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Maryland's National Register Properties



Photo credit: S. Marsh, 02/2003
Marley Neck Rosenwald School
Inventory No.: AA-2066
Other Name(s): Halls Memorial United Methodist Church Hall
Date Listed: 6/24/2005
Location: 7780 Solley Road , Glen Burnie, Anne Arundel County
Category: Building
Period/Date of Construction: 1927-1954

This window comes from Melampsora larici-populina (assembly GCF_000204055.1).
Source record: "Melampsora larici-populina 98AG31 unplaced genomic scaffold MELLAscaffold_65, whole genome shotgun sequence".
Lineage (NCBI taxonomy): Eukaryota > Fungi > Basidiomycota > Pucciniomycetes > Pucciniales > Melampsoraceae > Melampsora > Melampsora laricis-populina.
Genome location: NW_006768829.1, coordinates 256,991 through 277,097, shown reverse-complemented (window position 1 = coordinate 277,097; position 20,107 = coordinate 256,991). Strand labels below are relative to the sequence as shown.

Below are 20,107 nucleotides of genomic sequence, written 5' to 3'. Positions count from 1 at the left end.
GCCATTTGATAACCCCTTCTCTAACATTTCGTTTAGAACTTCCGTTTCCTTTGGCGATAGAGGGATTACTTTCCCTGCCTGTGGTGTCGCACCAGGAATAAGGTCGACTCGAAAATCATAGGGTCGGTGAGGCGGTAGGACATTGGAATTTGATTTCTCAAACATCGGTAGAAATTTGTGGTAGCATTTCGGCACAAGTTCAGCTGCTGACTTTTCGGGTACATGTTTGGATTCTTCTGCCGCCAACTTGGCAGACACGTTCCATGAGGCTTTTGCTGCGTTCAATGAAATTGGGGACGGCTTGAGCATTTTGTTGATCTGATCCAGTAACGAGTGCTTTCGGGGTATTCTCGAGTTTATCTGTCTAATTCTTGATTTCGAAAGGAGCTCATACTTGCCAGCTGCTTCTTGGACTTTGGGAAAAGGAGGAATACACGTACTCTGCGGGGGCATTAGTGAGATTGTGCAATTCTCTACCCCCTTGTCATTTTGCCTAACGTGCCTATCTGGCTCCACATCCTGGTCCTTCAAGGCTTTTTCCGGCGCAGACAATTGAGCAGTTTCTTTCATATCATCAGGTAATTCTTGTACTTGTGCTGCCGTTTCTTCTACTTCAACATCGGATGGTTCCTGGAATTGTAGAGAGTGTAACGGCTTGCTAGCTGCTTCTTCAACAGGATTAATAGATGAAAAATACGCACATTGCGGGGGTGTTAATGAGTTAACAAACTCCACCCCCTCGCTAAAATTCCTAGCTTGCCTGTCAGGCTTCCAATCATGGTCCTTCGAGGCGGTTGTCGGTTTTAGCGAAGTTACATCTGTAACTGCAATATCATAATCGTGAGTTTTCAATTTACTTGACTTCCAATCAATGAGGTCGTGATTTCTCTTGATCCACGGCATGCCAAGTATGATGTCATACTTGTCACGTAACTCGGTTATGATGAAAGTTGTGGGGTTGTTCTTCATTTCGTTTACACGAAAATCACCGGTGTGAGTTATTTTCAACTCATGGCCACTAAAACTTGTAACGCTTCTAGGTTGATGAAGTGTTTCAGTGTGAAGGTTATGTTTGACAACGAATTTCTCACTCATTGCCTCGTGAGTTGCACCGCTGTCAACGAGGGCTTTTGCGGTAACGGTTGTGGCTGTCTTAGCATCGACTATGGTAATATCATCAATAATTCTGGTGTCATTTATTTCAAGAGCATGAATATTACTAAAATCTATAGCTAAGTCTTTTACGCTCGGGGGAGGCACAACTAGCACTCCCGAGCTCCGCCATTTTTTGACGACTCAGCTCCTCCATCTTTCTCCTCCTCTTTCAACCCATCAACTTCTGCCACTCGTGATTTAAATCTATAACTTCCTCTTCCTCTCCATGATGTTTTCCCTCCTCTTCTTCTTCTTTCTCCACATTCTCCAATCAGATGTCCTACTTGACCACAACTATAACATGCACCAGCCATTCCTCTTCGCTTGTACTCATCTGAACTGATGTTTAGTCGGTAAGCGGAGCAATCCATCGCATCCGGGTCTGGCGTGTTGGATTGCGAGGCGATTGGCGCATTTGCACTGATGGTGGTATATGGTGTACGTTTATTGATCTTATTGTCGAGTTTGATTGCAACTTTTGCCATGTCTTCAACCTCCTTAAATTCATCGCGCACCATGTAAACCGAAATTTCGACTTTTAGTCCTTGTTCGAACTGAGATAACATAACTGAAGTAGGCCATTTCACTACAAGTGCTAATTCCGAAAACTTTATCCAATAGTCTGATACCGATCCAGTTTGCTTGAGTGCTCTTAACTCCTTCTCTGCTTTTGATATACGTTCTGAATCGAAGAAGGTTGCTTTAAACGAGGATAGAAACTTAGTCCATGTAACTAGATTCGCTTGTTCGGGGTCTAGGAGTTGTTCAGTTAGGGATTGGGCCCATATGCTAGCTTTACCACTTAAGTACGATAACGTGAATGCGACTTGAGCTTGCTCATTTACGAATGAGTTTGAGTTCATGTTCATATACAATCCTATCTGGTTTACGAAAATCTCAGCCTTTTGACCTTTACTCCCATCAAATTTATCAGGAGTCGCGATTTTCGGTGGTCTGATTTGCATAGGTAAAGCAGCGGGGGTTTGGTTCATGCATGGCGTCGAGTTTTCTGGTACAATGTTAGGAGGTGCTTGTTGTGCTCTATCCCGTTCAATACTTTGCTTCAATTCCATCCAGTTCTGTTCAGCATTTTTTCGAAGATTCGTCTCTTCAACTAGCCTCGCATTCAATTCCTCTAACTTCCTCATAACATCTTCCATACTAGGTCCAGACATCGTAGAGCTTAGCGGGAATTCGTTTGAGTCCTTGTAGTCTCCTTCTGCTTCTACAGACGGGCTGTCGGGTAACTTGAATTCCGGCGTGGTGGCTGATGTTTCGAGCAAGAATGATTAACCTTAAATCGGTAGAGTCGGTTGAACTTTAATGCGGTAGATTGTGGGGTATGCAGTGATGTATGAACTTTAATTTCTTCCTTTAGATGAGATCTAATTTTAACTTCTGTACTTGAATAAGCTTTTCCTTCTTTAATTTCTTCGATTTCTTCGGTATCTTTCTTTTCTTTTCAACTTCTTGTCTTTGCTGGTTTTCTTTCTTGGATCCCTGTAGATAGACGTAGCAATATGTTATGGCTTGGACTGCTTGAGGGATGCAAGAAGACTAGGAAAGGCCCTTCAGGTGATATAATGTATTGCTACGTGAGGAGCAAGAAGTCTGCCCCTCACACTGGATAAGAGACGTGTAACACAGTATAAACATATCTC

Description: The former Marley Neck School, now used as a church hall, is situated immediately south of the Hall Memorial United Methodist Church in rural northeast Anne Arundel County. This rectangular-shaped one-story frame building has been altered, but its form and fenestration pattern readily identify it as a Rosenwald School. Measuring approximately 68' x 20', the school is a long, narrow, side-gable frame building. Walls are sheathed in sections of roughly 4' long clapboards and rest on a low concrete pier foundation. The low-pitched roof features open eaves with exposed rafter ends. Mitered bargeboards accent the gable ends. Window openings, a defining characteristic of Rosenwald Schools, have been altered, but will be restored as part of the planned rehabilitation work. Originally the front (east) facade contained a bay of seven closely set sash windows on either side of a centrally located entrance. The front facade now contains six pairs (three on either side of the door) of small, modern sliding sash windows utilizing original openings (reduced vertically in size), and the locations of the other original window openings are discernible in the infill and framing. The front door appears original, featuring six lights above three recessed horizontal panels. A bracketed shed-roof door hood protects the doorway and step below and is an original feature. Two small sash windows flank the doorway and are currently covered over. Sections of wall cladding have been replaced on the rear face. Three original windows survive. The remaining openings are infilled or replaced with modern sliding sash types like those found on the principal facade. The back door features six recessed panels and appears original to the building. The porch hood, similar to that protecting the front entrance, is original though partially rebuilt. Other openings include a louvered ventilator window in the upper gable end, and the north wall contains a pair of sliding glass windows identical to those found in other parts of the building. A small counter is attached to the base of the window. A 5 'x 7' poured concrete deck surrounds the window and counter. This arrangement allowed refreshments to be served from inside the building. The building's interior has been renovated and except for some door and window surrounds, retains little surviving historic fabric. Significance: Built in 1927, the Marley Neck School is significant as an example of a Rosenwald School and as such is affiliated with what is considered the most important advance in African-American education in the southern states prior to desegregation. Rosenwald Schools were constructed with financial and technical assistance provided by the Julius Rosenwald Fund which was a private foundation named for the Chicago entrepreneur who directed the booming growth of Sears, Roebuck & Company in the early 20th century. Between 1917 and 1932, the Julius Rosenwald Fund helped erect 5,357 schools for African-American students in the rural south. Rosenwald Schools were built according to plans provided or approved by the Julius Rosenwald Fund. These state-of-the-art plans were cost-efficient and embodied the latest educational design theories. In Maryland, 292 were constructed with 23 built in Anne Arundel County. Marley Neck is one of 10 Rosenwald Schools to survive in Anne Arundel County, and is part of a Multiple Property Nomination titled "Rosenwald Schools in Anne Arundel County (1921-1932)."

 

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